Whatever happened to viognier becoming “the next chardonnay”?
That’s what they told us back in the 1990s, when I was a young man first stumbling into wine. I drank a lot of viognier back then. You couldn’t avoid it. Viognier was found on nearly every wine list you’d encounter. Now? I almost never see it, and I don’t know a single person that says, “Boy, I’d really love me some viognier tonight.” Viognier feels like a vestige of an era when Microsoft might hire Matthew Perry and Jennifer Aniston to show people how to use Windows 95.
Sometimes, no matter how hard the marketing people and the sommeliers and the wine writers push, a grape just never catches fire. Remember in the not-so-distant past, when torrontés was going to be “the next pinot grigio”? Last year, I heard a lot of chatter about chenin blanc being “the next riesling.” I guess we’ll see about that one.
By the way, how’s that whole sherry renaissance thing working out?
In the late 1980s, only about 80 acres of viognier were grown in the entire world. By 2005, this had exploded to 14,000 acres, grown in places as far-flung as Australia, California, and even Virginia. “Viognier truly is the flavor, and I use the word advisedly, of the year,” said Jancis Robinson in 2005.
A decade later, it seems preposterous that anyone believed viognier would become so popular. “Did we really believe it would be the next chardonnay?” asked Jon Bonné, San Francisco Chronicle wine editor, in 2010. “Of all the white Rhône-native grapes, it has the greatest tendency to go off the rails.”
In the same year, blogger Steve Heimoff called viognier “California’s heartbreak white grape” and wrote: “Just shows you shouldn’t believe everything the wine writers say.”
Still, I’ve always had a soft spot for viognier. And this past spring, driven perhaps by some serious 1990s nostalgia, I got onto a viognier kick. I’m a much different person – and totally different wine drinker – than I was back then, and so my tastes this time around drifted from Californian viognier and towards the Rhône, and inevitably Condrieu.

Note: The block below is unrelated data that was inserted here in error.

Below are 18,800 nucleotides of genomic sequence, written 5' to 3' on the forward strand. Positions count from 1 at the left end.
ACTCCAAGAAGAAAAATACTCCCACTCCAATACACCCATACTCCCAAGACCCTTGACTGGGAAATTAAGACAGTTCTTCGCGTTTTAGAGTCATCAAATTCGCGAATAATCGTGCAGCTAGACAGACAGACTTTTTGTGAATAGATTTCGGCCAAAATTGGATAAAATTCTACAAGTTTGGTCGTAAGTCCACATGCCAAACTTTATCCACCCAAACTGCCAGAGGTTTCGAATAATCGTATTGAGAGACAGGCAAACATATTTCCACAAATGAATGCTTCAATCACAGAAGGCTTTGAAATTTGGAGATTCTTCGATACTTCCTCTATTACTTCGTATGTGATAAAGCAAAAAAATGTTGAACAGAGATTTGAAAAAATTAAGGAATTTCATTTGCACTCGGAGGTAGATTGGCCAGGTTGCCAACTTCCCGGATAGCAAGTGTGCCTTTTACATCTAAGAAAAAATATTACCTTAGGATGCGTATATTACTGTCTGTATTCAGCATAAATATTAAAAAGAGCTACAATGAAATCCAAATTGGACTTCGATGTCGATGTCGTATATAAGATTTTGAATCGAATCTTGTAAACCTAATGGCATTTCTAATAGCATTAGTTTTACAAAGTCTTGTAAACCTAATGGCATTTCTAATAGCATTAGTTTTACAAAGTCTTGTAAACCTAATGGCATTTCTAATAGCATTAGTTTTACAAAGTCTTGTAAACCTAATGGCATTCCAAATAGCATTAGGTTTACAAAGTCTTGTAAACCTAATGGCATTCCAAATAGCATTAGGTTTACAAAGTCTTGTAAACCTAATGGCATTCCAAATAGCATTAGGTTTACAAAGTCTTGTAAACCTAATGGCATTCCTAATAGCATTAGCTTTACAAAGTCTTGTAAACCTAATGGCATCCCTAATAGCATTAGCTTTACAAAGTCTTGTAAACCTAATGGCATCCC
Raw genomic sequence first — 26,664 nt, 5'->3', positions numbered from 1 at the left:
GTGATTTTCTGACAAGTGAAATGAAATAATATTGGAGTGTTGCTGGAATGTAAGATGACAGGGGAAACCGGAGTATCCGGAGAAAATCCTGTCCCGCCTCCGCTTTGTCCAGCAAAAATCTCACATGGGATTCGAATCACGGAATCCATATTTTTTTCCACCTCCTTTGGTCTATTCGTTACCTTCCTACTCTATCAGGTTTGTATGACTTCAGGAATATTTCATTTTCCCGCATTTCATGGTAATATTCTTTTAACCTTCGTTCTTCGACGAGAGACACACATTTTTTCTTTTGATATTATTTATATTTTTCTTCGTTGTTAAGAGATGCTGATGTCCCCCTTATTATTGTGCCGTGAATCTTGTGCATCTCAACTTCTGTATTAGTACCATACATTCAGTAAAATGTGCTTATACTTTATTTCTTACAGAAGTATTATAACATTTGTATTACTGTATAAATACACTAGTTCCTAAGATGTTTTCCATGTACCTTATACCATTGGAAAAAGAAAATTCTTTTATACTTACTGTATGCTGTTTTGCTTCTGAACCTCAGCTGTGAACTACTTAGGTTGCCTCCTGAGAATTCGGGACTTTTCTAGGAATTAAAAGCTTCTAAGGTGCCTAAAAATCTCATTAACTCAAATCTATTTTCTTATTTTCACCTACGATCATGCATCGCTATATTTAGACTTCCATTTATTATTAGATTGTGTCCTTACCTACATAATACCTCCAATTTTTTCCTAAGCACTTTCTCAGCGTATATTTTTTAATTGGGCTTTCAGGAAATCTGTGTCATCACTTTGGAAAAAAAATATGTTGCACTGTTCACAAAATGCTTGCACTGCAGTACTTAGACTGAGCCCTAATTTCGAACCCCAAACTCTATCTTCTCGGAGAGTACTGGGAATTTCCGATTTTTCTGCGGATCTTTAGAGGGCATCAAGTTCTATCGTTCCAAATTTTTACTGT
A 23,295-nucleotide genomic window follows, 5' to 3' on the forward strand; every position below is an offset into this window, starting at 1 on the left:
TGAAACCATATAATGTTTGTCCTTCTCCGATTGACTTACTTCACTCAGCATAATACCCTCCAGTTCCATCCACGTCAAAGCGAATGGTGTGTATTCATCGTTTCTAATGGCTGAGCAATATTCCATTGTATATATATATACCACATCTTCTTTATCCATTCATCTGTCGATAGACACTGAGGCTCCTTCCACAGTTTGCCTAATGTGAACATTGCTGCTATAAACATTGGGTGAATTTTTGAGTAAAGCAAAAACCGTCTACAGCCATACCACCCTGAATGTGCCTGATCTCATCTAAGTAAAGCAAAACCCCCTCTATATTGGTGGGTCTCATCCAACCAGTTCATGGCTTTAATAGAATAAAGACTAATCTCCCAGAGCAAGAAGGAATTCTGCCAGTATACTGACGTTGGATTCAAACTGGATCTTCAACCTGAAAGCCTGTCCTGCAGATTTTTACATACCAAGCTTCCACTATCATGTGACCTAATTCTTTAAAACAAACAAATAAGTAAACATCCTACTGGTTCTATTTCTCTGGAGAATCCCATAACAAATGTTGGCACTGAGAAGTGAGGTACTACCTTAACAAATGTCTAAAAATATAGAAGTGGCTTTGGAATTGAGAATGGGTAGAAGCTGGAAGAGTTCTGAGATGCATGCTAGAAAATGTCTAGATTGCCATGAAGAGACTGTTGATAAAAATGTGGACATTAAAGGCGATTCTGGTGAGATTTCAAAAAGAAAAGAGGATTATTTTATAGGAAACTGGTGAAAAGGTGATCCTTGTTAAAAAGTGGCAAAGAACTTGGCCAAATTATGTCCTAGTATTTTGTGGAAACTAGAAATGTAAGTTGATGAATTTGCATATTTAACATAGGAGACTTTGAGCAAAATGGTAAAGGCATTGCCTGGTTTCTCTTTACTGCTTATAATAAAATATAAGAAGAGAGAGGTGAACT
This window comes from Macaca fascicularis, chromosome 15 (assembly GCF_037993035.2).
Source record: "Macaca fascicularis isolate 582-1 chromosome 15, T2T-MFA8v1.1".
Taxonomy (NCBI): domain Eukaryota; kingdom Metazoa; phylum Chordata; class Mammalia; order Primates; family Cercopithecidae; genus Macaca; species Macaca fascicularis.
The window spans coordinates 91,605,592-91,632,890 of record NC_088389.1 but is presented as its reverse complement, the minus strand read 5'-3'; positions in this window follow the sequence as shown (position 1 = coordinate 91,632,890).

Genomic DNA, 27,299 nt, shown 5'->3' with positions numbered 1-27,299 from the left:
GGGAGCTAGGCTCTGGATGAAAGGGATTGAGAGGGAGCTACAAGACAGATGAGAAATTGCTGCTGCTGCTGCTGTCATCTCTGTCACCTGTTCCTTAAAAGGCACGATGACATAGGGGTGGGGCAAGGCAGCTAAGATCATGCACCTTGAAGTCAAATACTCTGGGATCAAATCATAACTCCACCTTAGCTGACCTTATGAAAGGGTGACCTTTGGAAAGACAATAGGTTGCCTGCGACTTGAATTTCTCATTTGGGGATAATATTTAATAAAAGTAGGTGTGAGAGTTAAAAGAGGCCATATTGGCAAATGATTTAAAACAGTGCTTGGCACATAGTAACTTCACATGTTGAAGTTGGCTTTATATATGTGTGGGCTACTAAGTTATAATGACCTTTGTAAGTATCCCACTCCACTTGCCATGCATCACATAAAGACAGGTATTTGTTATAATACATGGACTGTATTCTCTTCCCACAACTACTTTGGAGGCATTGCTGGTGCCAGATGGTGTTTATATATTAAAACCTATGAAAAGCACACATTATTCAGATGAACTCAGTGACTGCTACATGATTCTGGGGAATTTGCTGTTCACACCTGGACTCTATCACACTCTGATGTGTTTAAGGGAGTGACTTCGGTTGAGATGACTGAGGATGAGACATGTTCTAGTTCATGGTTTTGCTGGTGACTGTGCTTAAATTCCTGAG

It is fitting that Condrieu is the ultimate expression of viognier – quirky, rare, strange and, above all, beautiful. Something about aromatic Condrieu is notoriously difficult to describe. During our tasting, my creative director, who regularly tastes with me and has a good palate, started her description of one bottle by saying, “This is like a perfume I’d actually wear … Um … Incensey? … opening up to Curious by Britney Spears?” She then trailed off, throwing up her hands and saying, “These are hard! I am not qualified for this tasting!”
Perhaps this is why Condrieu makes wine writers’ prose turn multiple shades of purple. They practically orgasm on the page. Celebrated novelist-turned-wine-writer, Jay McInerney, in his book Bacchus & Me, writes that Condrieu “lingers like the song of Keats’ nightingale”. McInerney also claims that, when you smell the aromas, “you might imagine that you’ve been dropped into the Garden of Eden, or Kubla Khan’s Xanadu as described by the opiated Coleridge”. Further, he suggests that “if orchids had a scent, this might be it”. Finally, he tells us, “Drinking Condrieu can be like stepping inside a painting by the Tahitian-period Gauguin.” Wow.
It’s also fitting that McInerney is one of viognier’s greatest advocates. After drinking so much Condrieu and lesser viognier over the past months, I’ve come to see viognier as akin to second-person narration in fiction writing. The most well-known of McInerney’s novels, of course, is Bright Lights, Big City: “You are not the kind of guy who would be at a place like this at this time of the morning. But here you are, and you cannot say that the terrain is entirely unfamiliar, although the details are fuzzy.”
When the second-person works, it is immediate, off-beat and breathtaking. Unfortunately, it doesn’t usually work. Like many young wannabe novelists of my era, I wrote terrible second-person faux-McInerney stories. I believe a lot of New World viognier is too often poorly executed in the same way.
The best viogniers, however, are intriguing and strange in the best way. Tasting a bottle like Paul Jaboulet Ainé Domaine des Grandes Amandiers 2010 (possibly the finest 100% viognier in the world) is to grasp the grape’s potential. And Clusel-Roch Cuvée Vechery Condrieu 2012, with its flavors of cantaloupe, aromas of thyme and dill, and a salinity that leads to a long, savory finish.
These are not cheap wines, running from $60 to $90. Nor are they easily available. Which is why I was happy to find the Penner-Ash viognier 2012 from Oregon at my local shop. It’s probably the most drinkable American viognier I’ve tasted, at about half the price of Condrieu.
It made me start speaking to myself in the second person: would you call this bottle the next chardonnay? Of course not. But you would call it a pretty damn delicious viognier. • 21 July 2014